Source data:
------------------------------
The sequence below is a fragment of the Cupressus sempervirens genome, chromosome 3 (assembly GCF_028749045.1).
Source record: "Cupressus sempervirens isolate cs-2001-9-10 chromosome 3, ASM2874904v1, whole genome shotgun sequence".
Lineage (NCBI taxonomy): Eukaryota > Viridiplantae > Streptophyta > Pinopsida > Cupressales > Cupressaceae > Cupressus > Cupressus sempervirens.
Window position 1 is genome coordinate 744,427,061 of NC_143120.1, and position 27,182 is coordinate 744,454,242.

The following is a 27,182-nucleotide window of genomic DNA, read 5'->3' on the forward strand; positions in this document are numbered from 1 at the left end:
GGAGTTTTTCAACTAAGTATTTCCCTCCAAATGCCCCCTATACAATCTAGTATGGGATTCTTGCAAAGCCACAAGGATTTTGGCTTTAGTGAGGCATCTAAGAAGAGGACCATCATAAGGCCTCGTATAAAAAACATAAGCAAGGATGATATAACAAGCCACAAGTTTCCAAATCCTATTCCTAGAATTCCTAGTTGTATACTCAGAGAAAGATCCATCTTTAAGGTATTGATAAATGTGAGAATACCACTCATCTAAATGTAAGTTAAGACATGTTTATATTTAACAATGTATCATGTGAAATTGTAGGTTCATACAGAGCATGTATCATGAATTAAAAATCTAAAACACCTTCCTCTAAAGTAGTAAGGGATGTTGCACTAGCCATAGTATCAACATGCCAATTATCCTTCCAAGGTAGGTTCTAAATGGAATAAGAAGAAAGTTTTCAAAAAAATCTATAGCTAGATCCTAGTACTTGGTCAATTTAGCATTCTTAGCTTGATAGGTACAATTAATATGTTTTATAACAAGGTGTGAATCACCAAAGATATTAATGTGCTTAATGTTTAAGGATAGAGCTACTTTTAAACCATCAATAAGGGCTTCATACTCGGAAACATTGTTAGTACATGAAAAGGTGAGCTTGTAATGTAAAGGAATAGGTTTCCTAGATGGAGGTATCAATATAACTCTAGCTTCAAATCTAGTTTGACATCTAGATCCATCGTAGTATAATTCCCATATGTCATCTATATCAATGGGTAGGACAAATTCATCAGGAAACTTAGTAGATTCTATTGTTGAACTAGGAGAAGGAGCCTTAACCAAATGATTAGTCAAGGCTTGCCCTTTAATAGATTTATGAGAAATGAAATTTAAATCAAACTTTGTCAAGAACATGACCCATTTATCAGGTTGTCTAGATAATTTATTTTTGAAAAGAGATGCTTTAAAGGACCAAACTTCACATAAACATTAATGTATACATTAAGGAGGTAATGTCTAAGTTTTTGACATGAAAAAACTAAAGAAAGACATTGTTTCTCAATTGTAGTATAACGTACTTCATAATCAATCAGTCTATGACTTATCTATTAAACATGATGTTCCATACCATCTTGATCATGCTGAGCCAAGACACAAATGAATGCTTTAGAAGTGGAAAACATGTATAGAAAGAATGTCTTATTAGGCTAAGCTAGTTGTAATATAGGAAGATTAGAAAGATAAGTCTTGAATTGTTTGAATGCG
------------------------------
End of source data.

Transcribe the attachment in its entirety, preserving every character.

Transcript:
The sequence below is a fragment of the Cupressus sempervirens genome, chromosome 3 (assembly GCF_028749045.1).
Source record: "Cupressus sempervirens isolate cs-2001-9-10 chromosome 3, ASM2874904v1, whole genome shotgun sequence".
Lineage (NCBI taxonomy): Eukaryota > Viridiplantae > Streptophyta > Pinopsida > Cupressales > Cupressaceae > Cupressus > Cupressus sempervirens.
Window position 1 is genome coordinate 744,427,061 of NC_143120.1, and position 27,182 is coordinate 744,454,242.

The following is a 27,182-nucleotide window of genomic DNA, read 5'->3' on the forward strand; positions in this document are numbered from 1 at the left end:
GGAGTTTTTCAACTAAGTATTTCCCTCCAAATGCCCCCTATACAATCTAGTATGGGATTCTTGCAAAGCCACAAGGATTTTGGCTTTAGTGAGGCATCTAAGAAGAGGACCATCATAAGGCCTCGTATAAAAAACATAAGCAAGGATGATATAACAAGCCACAAGTTTCCAAATCCTATTCCTAGAATTCCTAGTTGTATACTCAGAGAAAGATCCATCTTTAAGGTATTGATAAATGTGAGAATACCACTCATCTAAATGTAAGTTAAGACATGTTTATATTTAACAATGTATCATGTGAAATTGTAGGTTCATACAGAGCATGTATCATGAATTAAAAATCTAAAACACCTTCCTCTAAAGTAGTAAGGGATGTTGCACTAGCCATAGTATCAACATGCCAATTATCCTTCCAAGGTAGGTTCTAAATGGAATAAGAAGAAAGTTTTCAAAAAAATCTATAGCTAGATCCTAGTACTTGGTCAATTTAGCATTCTTAGCTTGATAGGTACAATTAATATGTTTTATAACAAGGTGTGAATCACCAAAGATATTAATGTGCTTAATGTTTAAGGATAGAGCTACTTTTAAACCATCAATAAGGGCTTCATACTCGGAAACATTGTTAGTACATGAAAAGGTGAGCTTGTAATGTAAAGGAATAGGTTTCCTAGATGGAGGTATCAATATAACTCTAGCTTCAAATCTAGTTTGACATCTAGATCCATCGTAGTATAATTCCCATATGTCATCTATATCAATGGGTAGGACAAATTCATCAGGAAACTTAGTAGATTCTATTGTTGAACTAGGAGAAGGAGCCTTAACCAAATGATTAGTCAAGGCTTGCCCTTTAATAGATTTATGAGAAATGAAATTTAAATCAAACTTTGTCAAGAACATGACCCATTTATCAGGTTGTCTAGATAATTTATTTTTGAAAAGAGATGCTTTAAAGGACCAAACTTCACATAAACATTAATGTATACATTAAGGAGGTAATGTCTAAGTTTTTGACATGAAAAAACTAAAGAAAGACATTGTTTCTCAATTGTAGTATAACGTACTTCATAATCAATCAGTCTATGACTTATCTATTAAACATGATGTTCCATACCATCTTGATCATGCTGAGCCAAGACACAAATGAATGCTTTAGAAGTGGAAAACATGTATAGAAAGAATGTCTTATTAGGCTAAGCTAGTTGTAATATAGGAAGATTAGAAAGATAAGTCTTGAATTGTTTGAATGCG